We agree that exciting new business opportunities are rare. Given this fact, companies can choose to cast the net wide in search for such opportunities, but at signifi cant cost – both in terms of actual expense incurred as well as the opportunity cost of not focusing properly on the existing core business. Alternatively, companies can take a much more selective approach, as Andrew proposes, but with a risk that exciting opportunities get screened out early. Would Dixons have launched Freeserve using Andrew’s traffi c light approach? Would Carphone Warehouse have launched Talktalk? It is impossible to draw defi nitive conclusions here; we have to accept that there are risks with whichever approach is followed. (Andrew responds: “Both Freeserve and Talktalk were the result of ‘good old fashioned strategic planning’ rather than ‘net casting’. Freeserve would have passed the Traffi c Lights (Dixons was one of the companies in my research), but Talktalk would probably not. So having a tough screen does sometimes cut out opportunities that subsequently prove successful.”)
There is, of course, a third approach for large companies that my colleague Costas Markides calls “fast second”. This is an extreme version of Andrew’s tough screening process: you wait until the opportunity is well-enough established that most of the risk has been taken out of it, and you then move quickly to either acquire the early mover, or to use your deep pockets and existing resources to catch up. Cisco famously applied this strategy throughout the 1990s, using its strong share price as currency to buy out scores of small players. But it can be a very expensive approach. Unilever paid $326 million to buy Ben & Jerry’s, a premium ice cream brand that arguably it could have built itself.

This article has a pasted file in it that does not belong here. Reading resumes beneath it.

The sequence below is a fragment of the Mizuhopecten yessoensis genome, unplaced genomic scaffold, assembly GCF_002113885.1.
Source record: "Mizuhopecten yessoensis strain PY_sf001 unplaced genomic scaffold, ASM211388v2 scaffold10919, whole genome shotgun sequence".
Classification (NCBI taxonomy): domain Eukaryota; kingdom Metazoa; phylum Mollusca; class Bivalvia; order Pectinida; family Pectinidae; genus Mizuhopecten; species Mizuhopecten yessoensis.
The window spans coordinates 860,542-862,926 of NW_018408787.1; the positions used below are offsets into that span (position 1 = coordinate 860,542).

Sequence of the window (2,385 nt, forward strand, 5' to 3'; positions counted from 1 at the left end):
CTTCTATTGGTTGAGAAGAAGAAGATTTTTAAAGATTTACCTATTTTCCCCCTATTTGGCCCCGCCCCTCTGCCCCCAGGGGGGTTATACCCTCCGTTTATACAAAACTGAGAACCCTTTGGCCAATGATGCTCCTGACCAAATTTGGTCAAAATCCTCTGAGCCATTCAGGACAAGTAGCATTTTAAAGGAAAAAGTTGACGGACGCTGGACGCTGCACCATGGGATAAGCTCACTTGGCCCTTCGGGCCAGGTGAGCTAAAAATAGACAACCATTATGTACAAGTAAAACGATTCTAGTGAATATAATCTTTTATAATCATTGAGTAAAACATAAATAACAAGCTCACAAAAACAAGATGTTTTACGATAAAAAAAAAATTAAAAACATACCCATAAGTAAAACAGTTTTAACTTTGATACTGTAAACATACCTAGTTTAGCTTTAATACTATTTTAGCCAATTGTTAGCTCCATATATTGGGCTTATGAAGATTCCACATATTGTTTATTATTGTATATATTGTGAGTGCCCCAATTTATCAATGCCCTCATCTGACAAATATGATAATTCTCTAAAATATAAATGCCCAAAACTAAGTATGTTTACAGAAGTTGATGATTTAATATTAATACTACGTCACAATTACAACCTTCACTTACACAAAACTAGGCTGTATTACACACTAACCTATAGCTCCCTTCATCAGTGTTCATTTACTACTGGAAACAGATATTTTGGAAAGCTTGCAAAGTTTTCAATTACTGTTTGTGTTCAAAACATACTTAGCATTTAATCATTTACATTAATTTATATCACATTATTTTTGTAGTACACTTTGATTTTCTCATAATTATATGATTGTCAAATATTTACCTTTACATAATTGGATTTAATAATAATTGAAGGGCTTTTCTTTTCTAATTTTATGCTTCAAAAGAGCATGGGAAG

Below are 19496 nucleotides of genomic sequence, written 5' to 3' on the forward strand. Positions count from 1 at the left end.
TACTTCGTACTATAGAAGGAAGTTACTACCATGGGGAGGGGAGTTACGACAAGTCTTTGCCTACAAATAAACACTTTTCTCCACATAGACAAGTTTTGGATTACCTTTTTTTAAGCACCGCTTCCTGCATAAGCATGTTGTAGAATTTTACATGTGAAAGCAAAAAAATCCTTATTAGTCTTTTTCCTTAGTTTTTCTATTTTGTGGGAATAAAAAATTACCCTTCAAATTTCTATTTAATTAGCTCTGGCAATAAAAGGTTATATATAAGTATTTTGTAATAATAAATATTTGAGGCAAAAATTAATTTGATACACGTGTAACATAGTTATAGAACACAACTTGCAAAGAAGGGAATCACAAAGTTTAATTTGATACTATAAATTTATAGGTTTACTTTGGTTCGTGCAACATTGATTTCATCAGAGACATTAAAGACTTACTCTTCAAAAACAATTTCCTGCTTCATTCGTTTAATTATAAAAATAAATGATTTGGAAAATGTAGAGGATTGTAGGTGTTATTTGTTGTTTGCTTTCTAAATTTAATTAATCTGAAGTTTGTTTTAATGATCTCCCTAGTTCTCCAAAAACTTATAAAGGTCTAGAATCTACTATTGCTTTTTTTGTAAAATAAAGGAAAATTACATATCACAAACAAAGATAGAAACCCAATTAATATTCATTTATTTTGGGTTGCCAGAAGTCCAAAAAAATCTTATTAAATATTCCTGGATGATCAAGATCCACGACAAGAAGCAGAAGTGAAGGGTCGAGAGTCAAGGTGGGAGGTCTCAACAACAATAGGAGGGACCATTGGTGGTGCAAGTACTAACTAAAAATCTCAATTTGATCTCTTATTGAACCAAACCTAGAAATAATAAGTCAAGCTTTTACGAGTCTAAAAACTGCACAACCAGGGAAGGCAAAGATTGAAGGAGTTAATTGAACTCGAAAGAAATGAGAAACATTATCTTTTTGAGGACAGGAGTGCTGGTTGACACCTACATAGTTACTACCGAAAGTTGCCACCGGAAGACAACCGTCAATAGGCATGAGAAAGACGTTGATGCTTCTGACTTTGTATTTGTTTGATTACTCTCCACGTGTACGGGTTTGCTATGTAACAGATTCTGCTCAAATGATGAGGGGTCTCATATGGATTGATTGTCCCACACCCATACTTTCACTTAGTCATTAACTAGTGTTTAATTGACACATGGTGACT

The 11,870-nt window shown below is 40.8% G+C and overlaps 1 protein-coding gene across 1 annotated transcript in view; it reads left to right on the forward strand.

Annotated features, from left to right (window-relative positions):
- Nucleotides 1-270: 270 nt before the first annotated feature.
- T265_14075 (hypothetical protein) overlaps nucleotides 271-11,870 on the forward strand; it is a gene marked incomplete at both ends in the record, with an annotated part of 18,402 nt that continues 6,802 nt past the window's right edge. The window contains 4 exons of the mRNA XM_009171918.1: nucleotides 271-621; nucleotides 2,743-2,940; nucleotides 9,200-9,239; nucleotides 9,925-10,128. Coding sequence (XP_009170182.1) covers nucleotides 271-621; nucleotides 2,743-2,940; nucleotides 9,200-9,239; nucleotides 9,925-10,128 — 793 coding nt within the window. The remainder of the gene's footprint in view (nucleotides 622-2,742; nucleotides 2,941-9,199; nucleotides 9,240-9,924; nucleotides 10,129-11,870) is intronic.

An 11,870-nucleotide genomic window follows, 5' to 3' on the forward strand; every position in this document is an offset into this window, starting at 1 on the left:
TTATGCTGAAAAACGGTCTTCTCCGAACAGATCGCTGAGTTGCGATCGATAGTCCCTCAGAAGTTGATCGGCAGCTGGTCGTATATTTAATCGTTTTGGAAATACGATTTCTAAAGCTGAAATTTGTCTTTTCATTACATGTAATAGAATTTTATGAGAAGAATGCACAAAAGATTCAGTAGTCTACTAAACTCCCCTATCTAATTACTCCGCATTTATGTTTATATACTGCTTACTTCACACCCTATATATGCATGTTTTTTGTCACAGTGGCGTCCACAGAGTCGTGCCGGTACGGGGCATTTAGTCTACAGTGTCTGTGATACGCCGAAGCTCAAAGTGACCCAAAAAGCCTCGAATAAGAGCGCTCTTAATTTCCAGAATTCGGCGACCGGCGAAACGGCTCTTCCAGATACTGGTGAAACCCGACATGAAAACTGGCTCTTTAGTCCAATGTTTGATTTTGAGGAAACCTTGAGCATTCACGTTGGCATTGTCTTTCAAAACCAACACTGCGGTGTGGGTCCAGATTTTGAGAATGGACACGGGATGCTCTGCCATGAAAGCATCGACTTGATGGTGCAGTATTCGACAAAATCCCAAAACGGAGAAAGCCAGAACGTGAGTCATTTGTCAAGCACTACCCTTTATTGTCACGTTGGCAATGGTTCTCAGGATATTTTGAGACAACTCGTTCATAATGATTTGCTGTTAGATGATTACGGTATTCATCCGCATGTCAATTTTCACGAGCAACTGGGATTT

There are broader issues raised by Andrew that deserve further discussion. As he notes, most early-stage innovation is done by “hobbyists, whose activity could be considered consumption rather than production”. This is a really important insight. We tend to build our theories on the assumption that there is an economic return to be had from early-stage innovation and basic research. But I think Andrew is right in suggesting that the Net Present Value of early-stage innovation is less than zero. This is why most venture capitalists avoid early-stage seed funds, and it is why most large companies have closed down, or dramatically reduced in size, their basic research activities. Yes, these things are needed by society for progress to be made, but if there is no functioning market for early-stage ideas, then we shouldn’t try to incentivise them through traditional micro-economic models. Instead, we need different models that encourage “consumption” in these areas.